As of today it looks as if the BART strike is over at least for now. I have a feeling in my gut that sometime late Sunday things will break down and the strike will be back on Monday giving the Bay Area a break for the weekend.
I’ve realized that when I say to myself, don’t they remember? This has happened before. Most of the people in San Francisco haven’t been here before and don’t remember things like June and July it’s normal to have fog in the city and sun in the summer is considered odd. Our summer comes in September and October. Like the weather, transit also has it’s shifts.
It has been awhile since there was a BART strike which probably means that half the people in the City weren’t here for the last one. Hardly anyone was here for the 1989 quake and has forgotten how people used to get to work when BART and the Bay Bridge were closed down. I think the ’89 quake is one of the reason I never liked the idea of working outside of San Francisco. You can get to and from here in the case of an emergency, but it isn’t as easy.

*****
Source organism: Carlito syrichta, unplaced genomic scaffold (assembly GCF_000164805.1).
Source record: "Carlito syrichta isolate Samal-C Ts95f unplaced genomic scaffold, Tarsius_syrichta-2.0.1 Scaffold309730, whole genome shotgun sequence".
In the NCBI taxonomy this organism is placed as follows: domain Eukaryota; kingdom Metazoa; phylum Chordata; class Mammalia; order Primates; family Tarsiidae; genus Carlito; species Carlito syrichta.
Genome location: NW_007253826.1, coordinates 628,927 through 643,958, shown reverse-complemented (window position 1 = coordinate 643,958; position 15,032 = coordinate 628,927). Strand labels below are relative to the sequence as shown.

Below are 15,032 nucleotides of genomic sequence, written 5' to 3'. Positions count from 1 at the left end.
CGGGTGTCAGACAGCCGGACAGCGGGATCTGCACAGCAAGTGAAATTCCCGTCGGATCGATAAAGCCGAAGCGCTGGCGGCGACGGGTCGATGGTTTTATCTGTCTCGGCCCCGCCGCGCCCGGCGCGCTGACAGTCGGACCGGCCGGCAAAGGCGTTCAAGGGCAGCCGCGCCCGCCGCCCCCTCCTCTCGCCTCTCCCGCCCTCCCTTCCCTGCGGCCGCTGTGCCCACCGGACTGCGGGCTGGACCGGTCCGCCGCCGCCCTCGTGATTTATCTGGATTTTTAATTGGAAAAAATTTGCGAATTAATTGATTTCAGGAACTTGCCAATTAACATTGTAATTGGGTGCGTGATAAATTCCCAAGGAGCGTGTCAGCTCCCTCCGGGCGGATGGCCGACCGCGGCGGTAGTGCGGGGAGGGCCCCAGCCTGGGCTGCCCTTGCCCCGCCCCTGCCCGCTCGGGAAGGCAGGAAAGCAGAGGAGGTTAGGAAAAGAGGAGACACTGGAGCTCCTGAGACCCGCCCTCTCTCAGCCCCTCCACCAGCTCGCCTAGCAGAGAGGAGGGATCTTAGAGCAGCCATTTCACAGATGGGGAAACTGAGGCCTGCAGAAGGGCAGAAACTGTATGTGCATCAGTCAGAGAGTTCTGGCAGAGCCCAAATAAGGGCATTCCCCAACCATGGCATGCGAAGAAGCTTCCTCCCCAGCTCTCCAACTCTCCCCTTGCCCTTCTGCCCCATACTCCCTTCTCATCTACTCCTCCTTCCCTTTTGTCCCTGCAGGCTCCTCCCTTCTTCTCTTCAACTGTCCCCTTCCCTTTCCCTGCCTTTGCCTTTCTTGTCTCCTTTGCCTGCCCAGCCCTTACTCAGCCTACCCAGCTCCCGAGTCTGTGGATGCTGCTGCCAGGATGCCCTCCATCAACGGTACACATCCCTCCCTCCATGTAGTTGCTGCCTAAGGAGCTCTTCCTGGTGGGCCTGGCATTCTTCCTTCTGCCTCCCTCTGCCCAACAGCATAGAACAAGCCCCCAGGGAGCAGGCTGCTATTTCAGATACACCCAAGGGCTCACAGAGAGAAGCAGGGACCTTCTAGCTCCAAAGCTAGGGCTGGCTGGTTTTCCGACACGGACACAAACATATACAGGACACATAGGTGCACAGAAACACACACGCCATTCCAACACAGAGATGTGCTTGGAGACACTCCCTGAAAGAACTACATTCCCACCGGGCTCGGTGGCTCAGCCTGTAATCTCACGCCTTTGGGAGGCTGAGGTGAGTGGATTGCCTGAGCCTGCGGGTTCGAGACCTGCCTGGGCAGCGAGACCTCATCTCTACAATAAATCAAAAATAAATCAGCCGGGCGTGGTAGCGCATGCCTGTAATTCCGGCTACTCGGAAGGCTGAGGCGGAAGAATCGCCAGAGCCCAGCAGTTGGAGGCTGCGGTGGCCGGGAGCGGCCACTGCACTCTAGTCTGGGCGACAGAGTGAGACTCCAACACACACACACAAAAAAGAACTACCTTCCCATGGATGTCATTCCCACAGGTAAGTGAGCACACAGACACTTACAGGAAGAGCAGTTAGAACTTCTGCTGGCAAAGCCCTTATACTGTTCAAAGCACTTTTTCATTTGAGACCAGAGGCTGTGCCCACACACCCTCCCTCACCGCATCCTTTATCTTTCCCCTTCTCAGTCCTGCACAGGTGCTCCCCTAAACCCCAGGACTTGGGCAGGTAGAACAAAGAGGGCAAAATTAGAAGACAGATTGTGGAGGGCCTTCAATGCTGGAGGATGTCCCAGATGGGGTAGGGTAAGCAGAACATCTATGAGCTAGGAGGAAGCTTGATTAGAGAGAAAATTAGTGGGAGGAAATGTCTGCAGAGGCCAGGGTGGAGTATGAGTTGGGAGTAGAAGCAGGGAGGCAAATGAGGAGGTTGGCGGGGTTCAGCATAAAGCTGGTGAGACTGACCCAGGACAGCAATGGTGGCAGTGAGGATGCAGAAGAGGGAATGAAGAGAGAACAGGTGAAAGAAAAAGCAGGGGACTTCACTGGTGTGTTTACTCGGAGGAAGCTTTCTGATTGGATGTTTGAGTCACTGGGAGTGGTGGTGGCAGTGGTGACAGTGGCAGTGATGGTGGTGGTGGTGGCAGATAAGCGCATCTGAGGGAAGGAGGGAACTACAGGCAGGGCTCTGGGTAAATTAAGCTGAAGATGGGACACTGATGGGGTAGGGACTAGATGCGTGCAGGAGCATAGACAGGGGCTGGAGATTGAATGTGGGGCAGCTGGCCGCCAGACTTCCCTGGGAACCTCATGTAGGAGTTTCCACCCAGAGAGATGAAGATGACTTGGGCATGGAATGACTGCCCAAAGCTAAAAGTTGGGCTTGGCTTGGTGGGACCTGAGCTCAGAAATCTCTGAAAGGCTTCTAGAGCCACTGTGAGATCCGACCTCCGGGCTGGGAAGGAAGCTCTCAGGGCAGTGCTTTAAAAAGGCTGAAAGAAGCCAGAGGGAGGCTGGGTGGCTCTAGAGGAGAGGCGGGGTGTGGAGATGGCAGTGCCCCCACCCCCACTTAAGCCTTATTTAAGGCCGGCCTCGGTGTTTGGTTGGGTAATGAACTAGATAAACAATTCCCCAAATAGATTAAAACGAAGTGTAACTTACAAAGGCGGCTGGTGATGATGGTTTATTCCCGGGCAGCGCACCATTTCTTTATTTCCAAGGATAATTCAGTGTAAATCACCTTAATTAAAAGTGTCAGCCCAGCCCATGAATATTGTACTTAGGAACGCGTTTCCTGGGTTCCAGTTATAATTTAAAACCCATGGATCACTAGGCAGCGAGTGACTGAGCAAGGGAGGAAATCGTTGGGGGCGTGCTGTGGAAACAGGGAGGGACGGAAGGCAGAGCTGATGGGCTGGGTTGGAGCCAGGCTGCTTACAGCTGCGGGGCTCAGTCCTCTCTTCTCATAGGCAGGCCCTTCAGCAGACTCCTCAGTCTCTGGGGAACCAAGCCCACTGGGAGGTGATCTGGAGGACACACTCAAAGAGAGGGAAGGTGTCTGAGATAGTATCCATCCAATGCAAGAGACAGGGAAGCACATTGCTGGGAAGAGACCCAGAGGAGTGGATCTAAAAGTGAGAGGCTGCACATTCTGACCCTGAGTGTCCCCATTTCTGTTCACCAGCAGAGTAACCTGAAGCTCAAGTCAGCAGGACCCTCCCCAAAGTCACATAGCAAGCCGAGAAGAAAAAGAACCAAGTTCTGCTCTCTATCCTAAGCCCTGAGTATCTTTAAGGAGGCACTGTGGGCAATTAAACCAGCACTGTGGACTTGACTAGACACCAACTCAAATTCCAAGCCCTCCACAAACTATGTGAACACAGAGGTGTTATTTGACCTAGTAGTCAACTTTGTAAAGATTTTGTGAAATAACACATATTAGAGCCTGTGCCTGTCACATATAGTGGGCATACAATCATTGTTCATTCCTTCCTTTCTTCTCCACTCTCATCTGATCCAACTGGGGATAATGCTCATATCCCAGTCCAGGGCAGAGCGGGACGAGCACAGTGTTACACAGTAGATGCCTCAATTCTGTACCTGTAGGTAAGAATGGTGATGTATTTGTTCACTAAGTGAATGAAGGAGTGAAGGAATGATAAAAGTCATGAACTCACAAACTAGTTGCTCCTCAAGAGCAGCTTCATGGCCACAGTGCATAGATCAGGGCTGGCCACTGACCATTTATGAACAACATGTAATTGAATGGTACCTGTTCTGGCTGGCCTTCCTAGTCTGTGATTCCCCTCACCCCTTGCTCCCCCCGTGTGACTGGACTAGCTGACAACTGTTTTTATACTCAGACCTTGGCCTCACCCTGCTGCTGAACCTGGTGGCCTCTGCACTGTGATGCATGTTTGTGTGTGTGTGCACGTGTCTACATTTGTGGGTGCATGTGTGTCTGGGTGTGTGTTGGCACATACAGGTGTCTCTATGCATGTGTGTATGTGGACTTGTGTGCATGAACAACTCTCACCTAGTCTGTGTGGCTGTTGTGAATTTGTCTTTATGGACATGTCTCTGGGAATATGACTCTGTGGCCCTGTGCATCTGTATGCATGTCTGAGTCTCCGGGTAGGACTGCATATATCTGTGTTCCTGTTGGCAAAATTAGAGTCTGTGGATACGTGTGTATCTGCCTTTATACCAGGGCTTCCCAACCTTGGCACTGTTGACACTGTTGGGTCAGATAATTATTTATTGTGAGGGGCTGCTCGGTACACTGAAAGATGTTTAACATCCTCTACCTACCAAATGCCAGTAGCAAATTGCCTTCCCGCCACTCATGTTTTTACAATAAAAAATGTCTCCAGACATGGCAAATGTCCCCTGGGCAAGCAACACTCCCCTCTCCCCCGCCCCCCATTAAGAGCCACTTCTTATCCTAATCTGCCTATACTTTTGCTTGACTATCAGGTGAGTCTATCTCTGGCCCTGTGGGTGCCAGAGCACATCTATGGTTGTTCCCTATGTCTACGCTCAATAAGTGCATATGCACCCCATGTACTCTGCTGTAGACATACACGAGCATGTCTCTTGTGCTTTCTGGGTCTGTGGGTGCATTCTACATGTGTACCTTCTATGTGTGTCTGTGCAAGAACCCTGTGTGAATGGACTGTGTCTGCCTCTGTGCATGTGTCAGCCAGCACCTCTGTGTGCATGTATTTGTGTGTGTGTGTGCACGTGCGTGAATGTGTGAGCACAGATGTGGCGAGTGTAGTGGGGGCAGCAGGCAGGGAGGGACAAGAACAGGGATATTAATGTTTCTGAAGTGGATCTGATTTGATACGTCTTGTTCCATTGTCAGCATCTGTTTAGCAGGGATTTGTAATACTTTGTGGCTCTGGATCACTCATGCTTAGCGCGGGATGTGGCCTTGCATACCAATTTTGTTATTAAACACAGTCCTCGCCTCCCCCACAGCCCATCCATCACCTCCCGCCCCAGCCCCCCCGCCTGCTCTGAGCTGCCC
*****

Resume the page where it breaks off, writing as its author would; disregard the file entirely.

During the ’89 quake people discovered the ferries for the first time in I don’t know how many years. Suddenly people were saying things like, Gee, it’s kind of nice to glide home across the Bay with a glass of wine in your hand. Yes, it does sound a bit like I wonder what the poor people are doing, but it sort of became a luxury commute for some people compared to having to drive or deal with grumpy people smashed together like sardines on BART.
Then there is the casual carpooling which has been around for years. I worked with a guy who used to drive into the City across the Bridge and he’d always pick people up who would give him money to cover the bridge fare which would also help cover his gas as well. Now that BART has been on strike there’s an uptick in the number of people looking into that way of getting to work.